Posted8/18/2022 7:00 AM

NAIROBI, Kenya -- Ethiopia's government is criticizing as 'úunethical'Ě the statement by the World Health Organization's director-general that the crisis in the country's Tigray region is 'úthe worst disaster on Earth'Ě and his assertion that the lack of attention from global leaders may be due to Tigrayans' skin color.

The spokeswoman for Ethiopia's prime minister on Thursday told journalists that the comments by WHO chief Tedros Adhanom Ghebreyesus were 'úunbecoming of such a high-profile position.'Ě Billene Seyoum suggested that Tedros, himself an ethnic Tigrayan, should recuse himself from his post if he wants to talk that way.

 

She spoke a day after the WHO chief in an emotional statement at a press briefing asserted that the 6 million people in Tigray have been 'úunder siege'Ě for the last 21 months because of the conflict that erupted there in late 2020 between Ethiopian and Tigray forces.

'úI haven't heard in the last few months any head of state talking about the Tigray situation anywhere in the developed world. Anywhere. Why?'Ě Tedros asked. 'úMaybe the reason is the color of the skin of the people in Tigray.'Ě Earlier this year, he asked whether the world's overwhelming focus on Russia's war in Ukraine was due to racism, although he acknowledged the conflict there had global consequences.

Ethiopia's conflict has serious regional implications, with the potential to destabilize the strategic and sometimes turbulent Horn of Africa region.

Very little humanitarian aid was allowed into Tigray after Tigray forces retook much of the region in June 2021, and humanitarian workers and local health workers described people starving to death and basic medical supplies running out.

Aid has started flowing more substantially in the past few months amid international mediation efforts, but the deliveries are widely described as inadequate to meet the needs of the millions of people essentially trapped there. Aid groups say major shortages of fuel to deliver supplies remain.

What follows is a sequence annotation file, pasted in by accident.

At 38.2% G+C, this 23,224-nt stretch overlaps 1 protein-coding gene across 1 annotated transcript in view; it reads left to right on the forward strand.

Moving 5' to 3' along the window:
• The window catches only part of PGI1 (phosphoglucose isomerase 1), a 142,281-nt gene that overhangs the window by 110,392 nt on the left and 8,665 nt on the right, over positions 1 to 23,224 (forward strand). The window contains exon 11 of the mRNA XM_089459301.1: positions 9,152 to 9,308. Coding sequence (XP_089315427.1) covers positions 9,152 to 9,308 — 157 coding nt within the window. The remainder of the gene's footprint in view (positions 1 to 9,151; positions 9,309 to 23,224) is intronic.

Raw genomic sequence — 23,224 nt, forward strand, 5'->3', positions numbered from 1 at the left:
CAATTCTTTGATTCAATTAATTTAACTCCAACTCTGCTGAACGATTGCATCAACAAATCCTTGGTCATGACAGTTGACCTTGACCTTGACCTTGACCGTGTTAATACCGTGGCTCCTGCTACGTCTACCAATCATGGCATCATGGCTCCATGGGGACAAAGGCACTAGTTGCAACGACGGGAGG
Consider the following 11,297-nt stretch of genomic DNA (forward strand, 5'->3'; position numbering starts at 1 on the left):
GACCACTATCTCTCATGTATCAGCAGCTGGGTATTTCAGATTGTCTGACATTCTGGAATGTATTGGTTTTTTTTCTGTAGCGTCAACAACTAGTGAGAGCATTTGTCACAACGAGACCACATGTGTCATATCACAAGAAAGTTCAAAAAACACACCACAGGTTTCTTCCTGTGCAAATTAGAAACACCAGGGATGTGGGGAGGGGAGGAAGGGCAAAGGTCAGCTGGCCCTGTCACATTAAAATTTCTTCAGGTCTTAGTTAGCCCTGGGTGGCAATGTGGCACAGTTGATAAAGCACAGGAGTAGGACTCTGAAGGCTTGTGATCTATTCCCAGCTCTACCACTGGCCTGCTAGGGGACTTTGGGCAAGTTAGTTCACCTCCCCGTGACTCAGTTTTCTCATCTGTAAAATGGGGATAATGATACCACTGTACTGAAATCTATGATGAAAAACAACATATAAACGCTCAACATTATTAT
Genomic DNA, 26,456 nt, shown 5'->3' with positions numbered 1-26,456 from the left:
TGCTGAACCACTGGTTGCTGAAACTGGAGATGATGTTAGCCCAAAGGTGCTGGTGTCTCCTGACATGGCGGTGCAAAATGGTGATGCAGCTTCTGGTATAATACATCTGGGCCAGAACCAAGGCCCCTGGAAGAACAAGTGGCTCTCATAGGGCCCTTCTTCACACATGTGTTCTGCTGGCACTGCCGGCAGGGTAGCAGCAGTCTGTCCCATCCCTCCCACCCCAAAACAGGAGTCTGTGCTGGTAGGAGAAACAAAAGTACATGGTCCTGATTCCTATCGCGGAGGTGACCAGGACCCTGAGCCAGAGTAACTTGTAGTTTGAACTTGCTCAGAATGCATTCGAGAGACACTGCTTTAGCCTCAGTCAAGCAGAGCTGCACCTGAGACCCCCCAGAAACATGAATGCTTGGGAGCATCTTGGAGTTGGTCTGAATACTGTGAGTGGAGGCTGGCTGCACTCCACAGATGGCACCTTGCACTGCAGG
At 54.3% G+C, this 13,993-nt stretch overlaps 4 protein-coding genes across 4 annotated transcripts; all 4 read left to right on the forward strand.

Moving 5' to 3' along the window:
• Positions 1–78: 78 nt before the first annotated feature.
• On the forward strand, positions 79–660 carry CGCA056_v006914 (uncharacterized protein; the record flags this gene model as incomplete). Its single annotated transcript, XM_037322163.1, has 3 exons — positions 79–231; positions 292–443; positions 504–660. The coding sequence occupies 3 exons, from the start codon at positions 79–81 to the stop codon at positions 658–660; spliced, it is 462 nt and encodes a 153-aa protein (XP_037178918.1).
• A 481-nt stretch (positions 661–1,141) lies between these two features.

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The resumption of basic services and banking remains a key demand of the Tigray leaders. On Thursday, the prime minister's spokeswoman said 'úan operable environment needs to happen'Ě for the return of those services, including safety guarantees for service workers in the region.

She also noted a government proposal for 'úpeace talks in the coming weeks'Ě and stressed they must be without preconditions. She accused the Tigray leaders of 'úlooking for excuses to avoid these peace talks."

She dismissed Tigray forces' allegations of new attacks by Ethiopian forces as 'úa mechanism to deflect'Ě discussions on the peace process.

Ethiopia's government has said it is willing to hold talks 'úany time, any place'Ě but led by its preferred mediator, the African Union special envoy.

In a sign of its rejection of other mediation efforts attempted by neighboring Kenya's President Uhuru Kenyatta with backing from the United States, Ethiopia's government offered its congratulations to Kenyan president-elect William Ruto within minutes of Monday's declaration of his election win.